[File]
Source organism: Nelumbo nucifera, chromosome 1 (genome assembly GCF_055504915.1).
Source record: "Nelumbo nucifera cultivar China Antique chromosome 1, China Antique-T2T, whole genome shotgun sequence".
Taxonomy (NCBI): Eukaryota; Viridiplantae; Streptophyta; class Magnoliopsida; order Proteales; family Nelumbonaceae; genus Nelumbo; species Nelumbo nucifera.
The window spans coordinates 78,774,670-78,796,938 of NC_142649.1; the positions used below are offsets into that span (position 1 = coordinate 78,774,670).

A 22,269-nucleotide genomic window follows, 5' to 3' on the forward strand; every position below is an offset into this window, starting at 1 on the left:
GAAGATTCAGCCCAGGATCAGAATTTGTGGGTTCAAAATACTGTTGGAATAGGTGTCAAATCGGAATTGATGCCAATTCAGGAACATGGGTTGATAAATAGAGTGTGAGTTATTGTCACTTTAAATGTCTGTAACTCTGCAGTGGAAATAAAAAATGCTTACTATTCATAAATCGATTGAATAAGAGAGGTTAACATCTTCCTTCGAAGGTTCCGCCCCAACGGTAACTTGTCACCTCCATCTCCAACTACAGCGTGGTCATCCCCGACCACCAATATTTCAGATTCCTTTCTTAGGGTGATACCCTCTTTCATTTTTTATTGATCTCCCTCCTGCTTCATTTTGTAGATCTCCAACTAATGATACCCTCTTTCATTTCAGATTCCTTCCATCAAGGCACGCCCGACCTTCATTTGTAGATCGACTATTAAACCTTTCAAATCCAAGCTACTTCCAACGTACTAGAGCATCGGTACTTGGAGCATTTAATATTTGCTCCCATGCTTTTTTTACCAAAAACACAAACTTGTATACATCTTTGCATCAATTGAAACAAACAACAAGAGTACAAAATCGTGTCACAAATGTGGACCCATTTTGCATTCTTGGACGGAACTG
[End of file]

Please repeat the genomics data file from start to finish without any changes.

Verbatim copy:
Source organism: Nelumbo nucifera, chromosome 1 (genome assembly GCF_055504915.1).
Source record: "Nelumbo nucifera cultivar China Antique chromosome 1, China Antique-T2T, whole genome shotgun sequence".
Taxonomy (NCBI): Eukaryota; Viridiplantae; Streptophyta; class Magnoliopsida; order Proteales; family Nelumbonaceae; genus Nelumbo; species Nelumbo nucifera.
The window spans coordinates 78,774,670-78,796,938 of NC_142649.1; the positions used below are offsets into that span (position 1 = coordinate 78,774,670).

A 22,269-nucleotide genomic window follows, 5' to 3' on the forward strand; every position below is an offset into this window, starting at 1 on the left:
GAAGATTCAGCCCAGGATCAGAATTTGTGGGTTCAAAATACTGTTGGAATAGGTGTCAAATCGGAATTGATGCCAATTCAGGAACATGGGTTGATAAATAGAGTGTGAGTTATTGTCACTTTAAATGTCTGTAACTCTGCAGTGGAAATAAAAAATGCTTACTATTCATAAATCGATTGAATAAGAGAGGTTAACATCTTCCTTCGAAGGTTCCGCCCCAACGGTAACTTGTCACCTCCATCTCCAACTACAGCGTGGTCATCCCCGACCACCAATATTTCAGATTCCTTTCTTAGGGTGATACCCTCTTTCATTTTTTATTGATCTCCCTCCTGCTTCATTTTGTAGATCTCCAACTAATGATACCCTCTTTCATTTCAGATTCCTTCCATCAAGGCACGCCCGACCTTCATTTGTAGATCGACTATTAAACCTTTCAAATCCAAGCTACTTCCAACGTACTAGAGCATCGGTACTTGGAGCATTTAATATTTGCTCCCATGCTTTTTTTACCAAAAACACAAACTTGTATACATCTTTGCATCAATTGAAACAAACAACAAGAGTACAAAATCGTGTCACAAATGTGGACCCATTTTGCATTCTTGGACGGAACTG